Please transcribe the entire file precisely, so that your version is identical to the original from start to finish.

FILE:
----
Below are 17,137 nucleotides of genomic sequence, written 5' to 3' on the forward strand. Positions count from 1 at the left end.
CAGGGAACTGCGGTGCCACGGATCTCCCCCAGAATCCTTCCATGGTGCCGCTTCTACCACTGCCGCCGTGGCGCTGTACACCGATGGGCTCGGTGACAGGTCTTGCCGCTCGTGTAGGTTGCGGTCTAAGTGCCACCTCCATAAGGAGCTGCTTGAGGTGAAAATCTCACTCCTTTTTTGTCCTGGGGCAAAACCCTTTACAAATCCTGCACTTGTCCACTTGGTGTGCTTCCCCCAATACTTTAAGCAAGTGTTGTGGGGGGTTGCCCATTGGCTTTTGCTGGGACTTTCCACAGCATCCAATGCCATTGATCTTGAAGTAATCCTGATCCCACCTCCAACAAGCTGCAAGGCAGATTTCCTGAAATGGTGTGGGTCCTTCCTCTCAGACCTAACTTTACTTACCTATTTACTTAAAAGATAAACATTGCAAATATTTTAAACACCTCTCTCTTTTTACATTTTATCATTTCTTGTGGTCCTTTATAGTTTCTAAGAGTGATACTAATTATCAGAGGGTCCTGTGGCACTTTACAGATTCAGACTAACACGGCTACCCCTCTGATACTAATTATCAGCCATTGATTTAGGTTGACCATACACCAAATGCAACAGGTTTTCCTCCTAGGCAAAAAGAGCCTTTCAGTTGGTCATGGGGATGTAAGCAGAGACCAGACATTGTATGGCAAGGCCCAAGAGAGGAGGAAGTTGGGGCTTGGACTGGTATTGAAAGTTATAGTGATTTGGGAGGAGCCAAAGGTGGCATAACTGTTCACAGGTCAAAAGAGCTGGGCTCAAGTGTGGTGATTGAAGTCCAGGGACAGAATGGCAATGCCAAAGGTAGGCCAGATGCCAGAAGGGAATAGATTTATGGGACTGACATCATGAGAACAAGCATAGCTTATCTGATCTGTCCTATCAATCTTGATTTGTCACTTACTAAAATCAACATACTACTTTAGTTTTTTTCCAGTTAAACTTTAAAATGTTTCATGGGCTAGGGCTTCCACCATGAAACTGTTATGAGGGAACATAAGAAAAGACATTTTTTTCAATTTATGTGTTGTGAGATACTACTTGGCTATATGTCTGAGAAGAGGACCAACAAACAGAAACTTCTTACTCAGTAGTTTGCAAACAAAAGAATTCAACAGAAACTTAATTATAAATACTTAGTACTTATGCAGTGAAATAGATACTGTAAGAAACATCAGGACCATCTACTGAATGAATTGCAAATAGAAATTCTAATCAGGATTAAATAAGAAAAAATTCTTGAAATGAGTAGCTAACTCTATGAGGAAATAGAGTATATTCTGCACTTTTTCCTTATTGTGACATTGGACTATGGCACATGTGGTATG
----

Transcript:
Below are 17,137 nucleotides of genomic sequence, written 5' to 3' on the forward strand. Positions count from 1 at the left end.
CAGGGAACTGCGGTGCCACGGATCTCCCCCAGAATCCTTCCATGGTGCCGCTTCTACCACTGCCGCCGTGGCGCTGTACACCGATGGGCTCGGTGACAGGTCTTGCCGCTCGTGTAGGTTGCGGTCTAAGTGCCACCTCCATAAGGAGCTGCTTGAGGTGAAAATCTCACTCCTTTTTTGTCCTGGGGCAAAACCCTTTACAAATCCTGCACTTGTCCACTTGGTGTGCTTCCCCCAATACTTTAAGCAAGTGTTGTGGGGGGTTGCCCATTGGCTTTTGCTGGGACTTTCCACAGCATCCAATGCCATTGATCTTGAAGTAATCCTGATCCCACCTCCAACAAGCTGCAAGGCAGATTTCCTGAAATGGTGTGGGTCCTTCCTCTCAGACCTAACTTTACTTACCTATTTACTTAAAAGATAAACATTGCAAATATTTTAAACACCTCTCTCTTTTTACATTTTATCATTTCTTGTGGTCCTTTATAGTTTCTAAGAGTGATACTAATTATCAGAGGGTCCTGTGGCACTTTACAGATTCAGACTAACACGGCTACCCCTCTGATACTAATTATCAGCCATTGATTTAGGTTGACCATACACCAAATGCAACAGGTTTTCCTCCTAGGCAAAAAGAGCCTTTCAGTTGGTCATGGGGATGTAAGCAGAGACCAGACATTGTATGGCAAGGCCCAAGAGAGGAGGAAGTTGGGGCTTGGACTGGTATTGAAAGTTATAGTGATTTGGGAGGAGCCAAAGGTGGCATAACTGTTCACAGGTCAAAAGAGCTGGGCTCAAGTGTGGTGATTGAAGTCCAGGGACAGAATGGCAATGCCAAAGGTAGGCCAGATGCCAGAAGGGAATAGATTTATGGGACTGACATCATGAGAACAAGCATAGCTTATCTGATCTGTCCTATCAATCTTGATTTGTCACTTACTAAAATCAACATACTACTTTAGTTTTTTTCCAGTTAAACTTTAAAATGTTTCATGGGCTAGGGCTTCCACCATGAAACTGTTATGAGGGAACATAAGAAAAGACATTTTTTTCAATTTATGTGTTGTGAGATACTACTTGGCTATATGTCTGAGAAGAGGACCAACAAACAGAAACTTCTTACTCAGTAGTTTGCAAACAAAAGAATTCAACAGAAACTTAATTATAAATACTTAGTACTTATGCAGTGAAATAGATACTGTAAGAAACATCAGGACCATCTACTGAATGAATTGCAAATAGAAATTCTAATCAGGATTAAATAAGAAAAAATTCTTGAAATGAGTAGCTAACTCTATGAGGAAATAGAGTATATTCTGCACTTTTTCCTTATTGTGACATTGGACTATGGCACATGTGGTATG